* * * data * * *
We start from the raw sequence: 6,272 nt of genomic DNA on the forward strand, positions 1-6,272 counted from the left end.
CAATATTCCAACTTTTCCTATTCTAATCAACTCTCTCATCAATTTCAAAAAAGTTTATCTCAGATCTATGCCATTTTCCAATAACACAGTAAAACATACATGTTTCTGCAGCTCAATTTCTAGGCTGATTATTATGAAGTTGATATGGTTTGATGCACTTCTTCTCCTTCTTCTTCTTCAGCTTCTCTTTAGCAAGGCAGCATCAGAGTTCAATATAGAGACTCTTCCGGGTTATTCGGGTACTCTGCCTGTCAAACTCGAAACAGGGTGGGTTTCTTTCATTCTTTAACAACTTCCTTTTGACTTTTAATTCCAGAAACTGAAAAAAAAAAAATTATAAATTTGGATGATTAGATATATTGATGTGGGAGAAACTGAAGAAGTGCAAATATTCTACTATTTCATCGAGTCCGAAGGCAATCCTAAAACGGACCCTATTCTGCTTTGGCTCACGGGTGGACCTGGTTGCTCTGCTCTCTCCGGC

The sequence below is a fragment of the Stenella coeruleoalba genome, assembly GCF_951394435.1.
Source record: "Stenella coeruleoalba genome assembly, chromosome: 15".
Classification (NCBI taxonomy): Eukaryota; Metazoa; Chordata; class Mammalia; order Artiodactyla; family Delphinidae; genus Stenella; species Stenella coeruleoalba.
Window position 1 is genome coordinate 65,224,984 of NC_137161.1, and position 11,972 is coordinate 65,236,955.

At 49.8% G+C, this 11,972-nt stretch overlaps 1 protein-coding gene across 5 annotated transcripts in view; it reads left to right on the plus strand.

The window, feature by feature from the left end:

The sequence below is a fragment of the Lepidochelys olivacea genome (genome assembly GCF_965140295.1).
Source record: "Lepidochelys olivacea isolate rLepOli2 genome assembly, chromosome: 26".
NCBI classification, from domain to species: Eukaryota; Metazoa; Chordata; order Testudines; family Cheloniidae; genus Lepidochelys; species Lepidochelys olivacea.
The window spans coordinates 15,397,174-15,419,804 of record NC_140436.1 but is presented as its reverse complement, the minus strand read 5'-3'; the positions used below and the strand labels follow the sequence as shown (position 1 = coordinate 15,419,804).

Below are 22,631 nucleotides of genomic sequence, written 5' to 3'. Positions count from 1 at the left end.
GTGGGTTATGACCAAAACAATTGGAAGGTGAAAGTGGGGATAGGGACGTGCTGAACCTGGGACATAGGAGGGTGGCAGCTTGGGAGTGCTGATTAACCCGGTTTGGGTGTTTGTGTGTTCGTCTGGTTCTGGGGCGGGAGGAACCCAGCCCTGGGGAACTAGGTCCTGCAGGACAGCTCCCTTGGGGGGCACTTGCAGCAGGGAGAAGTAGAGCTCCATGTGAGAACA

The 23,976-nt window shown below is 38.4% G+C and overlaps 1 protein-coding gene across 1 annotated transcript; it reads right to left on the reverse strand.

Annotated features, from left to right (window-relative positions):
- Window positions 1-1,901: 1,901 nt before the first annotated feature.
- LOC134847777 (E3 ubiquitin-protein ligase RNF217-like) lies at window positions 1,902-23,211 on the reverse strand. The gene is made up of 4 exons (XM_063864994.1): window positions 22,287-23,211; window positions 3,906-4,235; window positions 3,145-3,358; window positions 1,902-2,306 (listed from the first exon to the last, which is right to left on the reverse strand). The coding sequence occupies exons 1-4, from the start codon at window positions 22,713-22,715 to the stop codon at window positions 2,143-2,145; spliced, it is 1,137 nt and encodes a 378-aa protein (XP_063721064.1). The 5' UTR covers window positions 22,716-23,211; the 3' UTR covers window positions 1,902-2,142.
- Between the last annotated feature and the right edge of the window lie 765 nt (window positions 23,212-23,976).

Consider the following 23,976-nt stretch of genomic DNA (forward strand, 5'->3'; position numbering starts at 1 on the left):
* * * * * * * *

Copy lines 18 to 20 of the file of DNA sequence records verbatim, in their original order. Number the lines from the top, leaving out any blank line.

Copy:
- LOC134847777 (E3 ubiquitin-protein ligase RNF217-like) lies at window positions 1,902-23,211 on the reverse strand. The gene is made up of 4 exons (XM_063864994.1): window positions 22,287-23,211; window positions 3,906-4,235; window positions 3,145-3,358; window positions 1,902-2,306 (listed from the first exon to the last, which is right to left on the reverse strand). The coding sequence occupies exons 1-4, from the start codon at window positions 22,713-22,715 to the stop codon at window positions 2,143-2,145; spliced, it is 1,137 nt and encodes a 378-aa protein (XP_063721064.1). The 5' UTR covers window positions 22,716-23,211; the 3' UTR covers window positions 1,902-2,142.
- Between the last annotated feature and the right edge of the window lie 765 nt (window positions 23,212-23,976).

Consider the following 23,976-nt stretch of genomic DNA (forward strand, 5'->3'; position numbering starts at 1 on the left):